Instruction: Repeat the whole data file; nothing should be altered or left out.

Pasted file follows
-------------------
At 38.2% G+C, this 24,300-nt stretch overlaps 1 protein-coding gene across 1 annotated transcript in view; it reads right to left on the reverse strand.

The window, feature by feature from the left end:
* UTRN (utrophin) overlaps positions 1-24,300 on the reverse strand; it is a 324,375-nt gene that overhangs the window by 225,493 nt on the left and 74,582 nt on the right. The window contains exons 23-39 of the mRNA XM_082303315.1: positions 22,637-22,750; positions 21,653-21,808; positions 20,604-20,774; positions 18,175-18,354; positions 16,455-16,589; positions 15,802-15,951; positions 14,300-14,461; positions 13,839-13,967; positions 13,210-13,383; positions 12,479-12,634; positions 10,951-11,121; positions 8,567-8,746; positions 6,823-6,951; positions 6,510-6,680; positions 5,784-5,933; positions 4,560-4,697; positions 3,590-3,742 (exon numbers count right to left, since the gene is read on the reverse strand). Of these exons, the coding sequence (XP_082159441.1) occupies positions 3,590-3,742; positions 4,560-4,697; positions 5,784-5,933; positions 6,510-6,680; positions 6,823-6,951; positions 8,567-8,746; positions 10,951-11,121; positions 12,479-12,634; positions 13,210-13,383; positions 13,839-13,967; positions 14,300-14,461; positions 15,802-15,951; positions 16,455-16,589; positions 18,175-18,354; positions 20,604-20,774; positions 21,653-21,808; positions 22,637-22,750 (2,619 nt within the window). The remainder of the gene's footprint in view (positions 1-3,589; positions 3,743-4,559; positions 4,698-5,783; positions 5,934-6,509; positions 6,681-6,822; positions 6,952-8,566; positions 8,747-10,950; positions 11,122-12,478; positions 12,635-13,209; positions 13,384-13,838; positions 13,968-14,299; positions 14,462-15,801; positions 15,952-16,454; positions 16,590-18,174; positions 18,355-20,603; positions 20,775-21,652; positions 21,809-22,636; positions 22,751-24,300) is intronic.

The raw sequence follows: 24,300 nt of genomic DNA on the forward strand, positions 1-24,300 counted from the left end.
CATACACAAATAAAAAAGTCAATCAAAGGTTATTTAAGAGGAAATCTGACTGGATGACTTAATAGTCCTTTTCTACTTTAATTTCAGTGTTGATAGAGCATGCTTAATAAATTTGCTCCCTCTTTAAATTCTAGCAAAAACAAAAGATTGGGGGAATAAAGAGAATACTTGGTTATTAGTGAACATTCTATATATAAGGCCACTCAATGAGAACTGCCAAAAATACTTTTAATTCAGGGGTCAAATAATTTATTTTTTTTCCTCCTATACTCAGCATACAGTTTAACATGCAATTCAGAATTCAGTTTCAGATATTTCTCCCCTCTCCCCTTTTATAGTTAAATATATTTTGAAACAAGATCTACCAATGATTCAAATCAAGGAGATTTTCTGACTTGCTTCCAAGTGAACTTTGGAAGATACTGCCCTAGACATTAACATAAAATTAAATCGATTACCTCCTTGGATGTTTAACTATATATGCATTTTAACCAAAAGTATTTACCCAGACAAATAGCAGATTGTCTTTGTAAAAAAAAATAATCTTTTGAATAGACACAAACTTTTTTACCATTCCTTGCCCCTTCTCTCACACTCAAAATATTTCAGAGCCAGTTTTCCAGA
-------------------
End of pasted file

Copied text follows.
At 38.2% G+C, this 24,300-nt stretch overlaps 1 protein-coding gene across 1 annotated transcript in view; it reads right to left on the reverse strand.

The window, feature by feature from the left end:
* UTRN (utrophin) overlaps positions 1-24,300 on the reverse strand; it is a 324,375-nt gene that overhangs the window by 225,493 nt on the left and 74,582 nt on the right. The window contains exons 23-39 of the mRNA XM_082303315.1: positions 22,637-22,750; positions 21,653-21,808; positions 20,604-20,774; positions 18,175-18,354; positions 16,455-16,589; positions 15,802-15,951; positions 14,300-14,461; positions 13,839-13,967; positions 13,210-13,383; positions 12,479-12,634; positions 10,951-11,121; positions 8,567-8,746; positions 6,823-6,951; positions 6,510-6,680; positions 5,784-5,933; positions 4,560-4,697; positions 3,590-3,742 (exon numbers count right to left, since the gene is read on the reverse strand). Of these exons, the coding sequence (XP_082159441.1) occupies positions 3,590-3,742; positions 4,560-4,697; positions 5,784-5,933; positions 6,510-6,680; positions 6,823-6,951; positions 8,567-8,746; positions 10,951-11,121; positions 12,479-12,634; positions 13,210-13,383; positions 13,839-13,967; positions 14,300-14,461; positions 15,802-15,951; positions 16,455-16,589; positions 18,175-18,354; positions 20,604-20,774; positions 21,653-21,808; positions 22,637-22,750 (2,619 nt within the window). The remainder of the gene's footprint in view (positions 1-3,589; positions 3,743-4,559; positions 4,698-5,783; positions 5,934-6,509; positions 6,681-6,822; positions 6,952-8,566; positions 8,747-10,950; positions 11,122-12,478; positions 12,635-13,209; positions 13,384-13,838; positions 13,968-14,299; positions 14,462-15,801; positions 15,952-16,454; positions 16,590-18,174; positions 18,355-20,603; positions 20,775-21,652; positions 21,809-22,636; positions 22,751-24,300) is intronic.

The raw sequence follows: 24,300 nt of genomic DNA on the forward strand, positions 1-24,300 counted from the left end.
CATACACAAATAAAAAAGTCAATCAAAGGTTATTTAAGAGGAAATCTGACTGGATGACTTAATAGTCCTTTTCTACTTTAATTTCAGTGTTGATAGAGCATGCTTAATAAATTTGCTCCCTCTTTAAATTCTAGCAAAAACAAAAGATTGGGGGAATAAAGAGAATACTTGGTTATTAGTGAACATTCTATATATAAGGCCACTCAATGAGAACTGCCAAAAATACTTTTAATTCAGGGGTCAAATAATTTATTTTTTTTCCTCCTATACTCAGCATACAGTTTAACATGCAATTCAGAATTCAGTTTCAGATATTTCTCCCCTCTCCCCTTTTATAGTTAAATATATTTTGAAACAAGATCTACCAATGATTCAAATCAAGGAGATTTTCTGACTTGCTTCCAAGTGAACTTTGGAAGATACTGCCCTAGACATTAACATAAAATTAAATCGATTACCTCCTTGGATGTTTAACTATATATGCATTTTAACCAAAAGTATTTACCCAGACAAATAGCAGATTGTCTTTGTAAAAAAAAATAATCTTTTGAATAGACACAAACTTTTTTACCATTCCTTGCCCCTTCTCTCACACTCAAAATATTTCAGAGCCAGTTTTCCAGA